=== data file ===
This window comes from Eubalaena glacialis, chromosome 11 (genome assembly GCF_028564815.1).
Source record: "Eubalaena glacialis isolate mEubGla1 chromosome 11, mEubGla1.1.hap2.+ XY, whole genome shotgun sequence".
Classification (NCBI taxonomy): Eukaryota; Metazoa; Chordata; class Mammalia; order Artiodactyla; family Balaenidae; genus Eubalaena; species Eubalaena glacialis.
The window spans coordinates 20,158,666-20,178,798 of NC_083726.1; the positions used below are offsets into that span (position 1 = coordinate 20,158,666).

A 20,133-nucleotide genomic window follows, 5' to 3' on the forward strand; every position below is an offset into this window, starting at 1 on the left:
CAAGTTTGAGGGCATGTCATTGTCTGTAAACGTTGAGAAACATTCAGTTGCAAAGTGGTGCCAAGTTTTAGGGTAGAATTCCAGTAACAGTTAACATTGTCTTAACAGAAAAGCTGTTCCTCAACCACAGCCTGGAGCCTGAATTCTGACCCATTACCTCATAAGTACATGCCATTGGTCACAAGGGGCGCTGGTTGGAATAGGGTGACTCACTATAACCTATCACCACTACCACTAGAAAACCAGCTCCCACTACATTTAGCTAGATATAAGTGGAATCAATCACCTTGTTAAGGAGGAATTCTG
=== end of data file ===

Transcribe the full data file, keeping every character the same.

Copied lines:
This window comes from Eubalaena glacialis, chromosome 11 (genome assembly GCF_028564815.1).
Source record: "Eubalaena glacialis isolate mEubGla1 chromosome 11, mEubGla1.1.hap2.+ XY, whole genome shotgun sequence".
Classification (NCBI taxonomy): Eukaryota; Metazoa; Chordata; class Mammalia; order Artiodactyla; family Balaenidae; genus Eubalaena; species Eubalaena glacialis.
The window spans coordinates 20,158,666-20,178,798 of NC_083726.1; the positions used below are offsets into that span (position 1 = coordinate 20,158,666).

A 20,133-nucleotide genomic window follows, 5' to 3' on the forward strand; every position below is an offset into this window, starting at 1 on the left:
CAAGTTTGAGGGCATGTCATTGTCTGTAAACGTTGAGAAACATTCAGTTGCAAAGTGGTGCCAAGTTTTAGGGTAGAATTCCAGTAACAGTTAACATTGTCTTAACAGAAAAGCTGTTCCTCAACCACAGCCTGGAGCCTGAATTCTGACCCATTACCTCATAAGTACATGCCATTGGTCACAAGGGGCGCTGGTTGGAATAGGGTGACTCACTATAACCTATCACCACTACCACTAGAAAACCAGCTCCCACTACATTTAGCTAGATATAAGTGGAATCAATCACCTTGTTAAGGAGGAATTCTG